Carel Fabritius Biography

Carel Fabritius, a prolific Dutch painter, is best known for his iconic paintings ‘The Goldfinch’ and ‘The Sentry.’ Born and raised in Middenbeemster, the Dutch Republic, Carel inherited his passion for fine arts from his father, a painter and schoolteacher. Following his early career as a carpenter, he discovered his true calling in the arts and honed his skills at Rembrandt’s studio in Amsterdam. Moving to Delft, Carel joined the local painters’ guild and developed his own unique style, characterized by luminous paintings and innovative use of lighting. His masterpiece, ‘The Goldfinch,’ gained recognition centuries after his death, inspiring a novel and a film adaptation.

Quick Facts

  • Also Known As: Carel Pietersz. Fabritius
  • Died At Age: 32
  • Family:
    • Spouse/Ex-: Agatha van Pruyssen
    • Father: Pieter Carelsz
    • Mother: Barbertje van der Maes
  • Born Country: Netherlands
  • Realist Painters
  • Baroque Painters
  • Died on: October 12, 1654
  • Place of Death: Delft, Dutch Republic: Explosion
  • Cause of Death: House Fire

Childhood & Early Life

Carel Fabritius was born Carel Pietersz Fabritius, on February 27, 1622, in Middenbeemster, the Dutch Republic, to Pieter Carelsz. His father was a part-time painter and a school teacher. Carel’s first inspiration to become a painter came from his father, who trained all his sons in the basics of painting. Carel was the eldest of the three brothers, and both his younger brothers, too, later became painters. Many years later, Carel had a younger sister.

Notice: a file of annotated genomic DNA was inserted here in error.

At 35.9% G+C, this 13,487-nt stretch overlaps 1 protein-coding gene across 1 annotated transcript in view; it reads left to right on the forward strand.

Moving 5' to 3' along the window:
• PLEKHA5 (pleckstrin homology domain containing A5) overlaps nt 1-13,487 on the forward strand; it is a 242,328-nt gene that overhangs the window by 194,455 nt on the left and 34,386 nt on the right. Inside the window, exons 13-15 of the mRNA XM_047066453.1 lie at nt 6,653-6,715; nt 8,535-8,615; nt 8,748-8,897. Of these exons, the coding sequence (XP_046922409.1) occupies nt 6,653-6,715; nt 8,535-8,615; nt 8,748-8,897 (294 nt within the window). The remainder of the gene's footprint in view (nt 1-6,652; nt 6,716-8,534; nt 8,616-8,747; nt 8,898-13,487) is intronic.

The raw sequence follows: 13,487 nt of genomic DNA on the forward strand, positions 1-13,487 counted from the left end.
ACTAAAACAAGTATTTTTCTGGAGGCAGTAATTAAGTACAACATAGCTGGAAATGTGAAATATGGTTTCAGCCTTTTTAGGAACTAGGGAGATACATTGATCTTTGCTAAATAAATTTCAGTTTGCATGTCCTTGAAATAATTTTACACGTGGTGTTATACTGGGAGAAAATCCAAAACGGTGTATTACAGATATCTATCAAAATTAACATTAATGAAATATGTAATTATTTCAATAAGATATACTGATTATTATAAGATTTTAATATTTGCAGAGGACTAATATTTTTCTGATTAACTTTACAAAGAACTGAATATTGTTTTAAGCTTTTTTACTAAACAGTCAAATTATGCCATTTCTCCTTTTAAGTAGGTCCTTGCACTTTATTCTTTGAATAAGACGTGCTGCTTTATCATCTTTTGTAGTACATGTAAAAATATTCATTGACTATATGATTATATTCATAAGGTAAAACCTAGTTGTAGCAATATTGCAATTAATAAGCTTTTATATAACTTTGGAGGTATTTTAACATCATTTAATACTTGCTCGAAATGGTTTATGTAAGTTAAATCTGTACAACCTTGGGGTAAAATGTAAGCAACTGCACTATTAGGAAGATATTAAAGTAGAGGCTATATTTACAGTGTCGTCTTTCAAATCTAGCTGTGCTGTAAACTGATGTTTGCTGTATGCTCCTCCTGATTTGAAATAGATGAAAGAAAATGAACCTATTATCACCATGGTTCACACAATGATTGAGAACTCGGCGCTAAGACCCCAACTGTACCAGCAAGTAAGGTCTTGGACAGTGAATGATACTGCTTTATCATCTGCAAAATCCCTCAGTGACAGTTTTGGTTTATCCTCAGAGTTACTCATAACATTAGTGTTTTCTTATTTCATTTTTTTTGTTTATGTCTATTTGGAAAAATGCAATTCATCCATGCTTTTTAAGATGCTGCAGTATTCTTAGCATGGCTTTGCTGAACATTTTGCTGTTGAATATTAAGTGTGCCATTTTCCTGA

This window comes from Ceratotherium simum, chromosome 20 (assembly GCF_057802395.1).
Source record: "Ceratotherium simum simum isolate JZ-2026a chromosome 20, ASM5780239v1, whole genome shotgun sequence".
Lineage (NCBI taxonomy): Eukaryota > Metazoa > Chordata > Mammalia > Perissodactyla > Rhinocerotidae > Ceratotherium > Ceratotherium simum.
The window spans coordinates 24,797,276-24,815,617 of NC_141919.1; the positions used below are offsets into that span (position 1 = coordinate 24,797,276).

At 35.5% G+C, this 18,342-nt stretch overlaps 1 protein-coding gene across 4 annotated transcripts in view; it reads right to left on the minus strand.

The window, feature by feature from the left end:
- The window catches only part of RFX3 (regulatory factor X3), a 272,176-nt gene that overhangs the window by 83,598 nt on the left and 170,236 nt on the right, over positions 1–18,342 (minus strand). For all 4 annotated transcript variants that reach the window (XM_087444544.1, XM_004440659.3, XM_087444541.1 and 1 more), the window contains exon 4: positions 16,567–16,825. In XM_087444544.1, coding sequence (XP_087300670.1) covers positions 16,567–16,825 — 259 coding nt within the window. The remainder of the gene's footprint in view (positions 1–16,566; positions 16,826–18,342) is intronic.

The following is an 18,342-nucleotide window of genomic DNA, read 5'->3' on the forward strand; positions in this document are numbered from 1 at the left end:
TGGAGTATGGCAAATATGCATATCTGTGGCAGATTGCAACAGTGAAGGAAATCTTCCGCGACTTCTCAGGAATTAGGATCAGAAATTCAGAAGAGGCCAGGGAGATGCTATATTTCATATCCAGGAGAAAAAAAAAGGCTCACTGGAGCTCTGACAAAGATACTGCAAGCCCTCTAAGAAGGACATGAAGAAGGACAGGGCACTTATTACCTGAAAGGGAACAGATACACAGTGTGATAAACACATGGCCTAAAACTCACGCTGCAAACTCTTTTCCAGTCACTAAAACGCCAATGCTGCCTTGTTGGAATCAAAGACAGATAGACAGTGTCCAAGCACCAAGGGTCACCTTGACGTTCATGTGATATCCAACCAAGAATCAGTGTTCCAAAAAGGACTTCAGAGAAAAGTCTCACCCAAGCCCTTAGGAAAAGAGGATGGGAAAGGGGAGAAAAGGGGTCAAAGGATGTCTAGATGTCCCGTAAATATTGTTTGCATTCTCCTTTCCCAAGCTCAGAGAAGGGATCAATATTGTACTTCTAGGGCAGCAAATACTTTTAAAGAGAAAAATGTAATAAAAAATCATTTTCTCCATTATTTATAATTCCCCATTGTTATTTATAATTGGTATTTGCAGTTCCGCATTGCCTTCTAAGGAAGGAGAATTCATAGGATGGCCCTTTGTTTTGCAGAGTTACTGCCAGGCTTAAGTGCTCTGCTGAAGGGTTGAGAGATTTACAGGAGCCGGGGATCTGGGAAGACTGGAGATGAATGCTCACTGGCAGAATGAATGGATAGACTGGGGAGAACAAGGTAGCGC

However, despite his father being a painter, Carel’s family’s main profession was carpentry. Carel chose “Fabritius” as his last name, as it means “carpenter” in Latin. Although he might have received an early training in colors from his father, he and his younger brothers, Barent and Johannes, initially became dedicated to their family profession, carpentry. However, Carel could not commit to carpentry for a long time. He heard about a painter called Rembrandt from Amsterdam, who taught painting. Thus, Carel moved to Amsterdam in 1641. His brother Barent accompanied him, along with one of his childhood friends, Samuel van Hoogstraten. Carel had a lifelong friendship with Samuel. It is also assumed that Samuel became Carel’s full-time assistant during Carel’s peak years, but this has not been confirmed.


Carel turned out to be a fast learner. Historians claim that it took Carel only 20 months to learn the basics of painting, such as lighting and the skills to effectively inject emotions into a painting.

He was one of the many students of Rembrandt, and art historians believe that he was probably the only one of his pupils who went on to develop his own style of painting. While Rembrandt’s paintings had a dark background, with the subject sitting under spotlight, Carel experimented a lot with lighting. Carel drew delicately lit subjects that were painted in front of light-colored backgrounds.

Carel was more interested in the technical aspects of his work, a style that was obvious since his first painting. He created luminous paintings using cool colors to bring more character to his works.